Is There an AIDS Vaccine?
1 in 5 Americans think there is an AIDS vaccine and the government is keeping it secret.
WebMD News Archive
May 16, 2003 -- There's no vaccine for AIDS. It's a sad truth -- but one in five Americans doesn't believe it.
A poll of 3,500 U.S. residents shows that 20% of Americans believe that an AIDS vaccine exists but is being kept secret. That's the view of nearly half of African Americans and of 28% of Hispanics.
The findings come from a study by the National Institute of Allergy and Infectious Diseases (NIAID). It has not yet been released, but some early data is being announced to generate public interest in International HIV Vaccine Awareness Day, May 18.
The study shows that nearly everybody believes an AIDS vaccine to be "extremely" or "very important." That's good news. The bad news is there's a lot more people need to know:
- Potential vaccines have to be tested in thousands of people before they can be approved. Only 58% of Americans know that.
- AIDS vaccines can't cause AIDS. But only one in four Americans knows that. Nearly one in three believe HIV vaccines now being tested can cause AIDS.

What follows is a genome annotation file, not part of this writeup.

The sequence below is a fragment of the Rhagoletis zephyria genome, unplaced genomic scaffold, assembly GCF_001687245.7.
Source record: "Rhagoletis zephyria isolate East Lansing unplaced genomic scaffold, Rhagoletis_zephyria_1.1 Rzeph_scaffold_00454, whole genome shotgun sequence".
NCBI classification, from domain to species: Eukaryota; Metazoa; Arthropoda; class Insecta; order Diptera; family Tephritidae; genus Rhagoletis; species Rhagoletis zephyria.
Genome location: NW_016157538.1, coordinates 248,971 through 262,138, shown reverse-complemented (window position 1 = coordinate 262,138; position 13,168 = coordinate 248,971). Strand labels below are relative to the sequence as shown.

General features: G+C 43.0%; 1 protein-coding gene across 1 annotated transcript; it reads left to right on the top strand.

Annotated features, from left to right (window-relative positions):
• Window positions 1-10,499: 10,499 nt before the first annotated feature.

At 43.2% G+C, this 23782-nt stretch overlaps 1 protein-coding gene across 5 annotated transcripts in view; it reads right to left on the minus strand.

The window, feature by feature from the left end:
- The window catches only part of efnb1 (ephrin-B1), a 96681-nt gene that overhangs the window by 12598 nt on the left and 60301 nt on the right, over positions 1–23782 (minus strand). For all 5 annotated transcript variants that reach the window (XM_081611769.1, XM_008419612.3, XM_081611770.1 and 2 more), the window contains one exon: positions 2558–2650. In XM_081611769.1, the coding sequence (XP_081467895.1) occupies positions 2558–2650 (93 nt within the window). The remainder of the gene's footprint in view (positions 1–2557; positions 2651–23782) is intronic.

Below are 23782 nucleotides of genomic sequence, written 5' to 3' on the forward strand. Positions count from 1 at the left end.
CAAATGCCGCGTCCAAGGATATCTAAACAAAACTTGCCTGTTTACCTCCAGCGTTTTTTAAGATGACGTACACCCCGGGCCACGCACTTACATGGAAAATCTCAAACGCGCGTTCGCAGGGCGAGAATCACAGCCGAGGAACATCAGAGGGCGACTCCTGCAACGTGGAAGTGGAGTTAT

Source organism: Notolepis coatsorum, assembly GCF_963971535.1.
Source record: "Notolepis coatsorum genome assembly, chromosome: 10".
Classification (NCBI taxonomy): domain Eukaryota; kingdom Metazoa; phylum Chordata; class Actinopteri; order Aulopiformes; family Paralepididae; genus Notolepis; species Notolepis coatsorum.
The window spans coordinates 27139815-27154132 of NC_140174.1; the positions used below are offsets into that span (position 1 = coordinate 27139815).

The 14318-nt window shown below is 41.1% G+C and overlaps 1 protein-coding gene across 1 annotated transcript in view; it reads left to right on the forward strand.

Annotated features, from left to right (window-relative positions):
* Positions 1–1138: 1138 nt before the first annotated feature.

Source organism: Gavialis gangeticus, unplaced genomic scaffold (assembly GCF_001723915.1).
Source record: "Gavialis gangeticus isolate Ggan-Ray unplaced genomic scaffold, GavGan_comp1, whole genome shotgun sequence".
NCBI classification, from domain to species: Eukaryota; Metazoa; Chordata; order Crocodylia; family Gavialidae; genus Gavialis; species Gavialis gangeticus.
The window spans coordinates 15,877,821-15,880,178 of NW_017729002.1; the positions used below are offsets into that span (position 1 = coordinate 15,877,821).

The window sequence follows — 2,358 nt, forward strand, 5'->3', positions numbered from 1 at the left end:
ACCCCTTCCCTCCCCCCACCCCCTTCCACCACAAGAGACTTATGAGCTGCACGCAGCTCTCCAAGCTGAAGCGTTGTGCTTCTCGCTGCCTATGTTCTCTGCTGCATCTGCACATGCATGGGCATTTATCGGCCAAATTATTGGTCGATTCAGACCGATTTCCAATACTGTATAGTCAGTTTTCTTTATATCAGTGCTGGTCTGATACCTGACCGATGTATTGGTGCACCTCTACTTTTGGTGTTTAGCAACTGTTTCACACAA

- Everyday, 16,000 people across the globe become infected with HIV. There are now more than 43 million people living with HIV infection. More than 90% cannot afford life-saving AIDS drugs.
"HIV vaccine research is our best hope, along with other prevention and treatment efforts, to slow the spread of HIV," NIAID director Anthony S. Fauci, MD, says in a news release.
On May 18, people observing International HIV Vaccine Awareness day will be wearing upside-down AIDS ribbons. If you want to know more, stop one of them and ask. Or better still, volunteer to participate in an AIDS vaccine clinical trial. You just might save the world.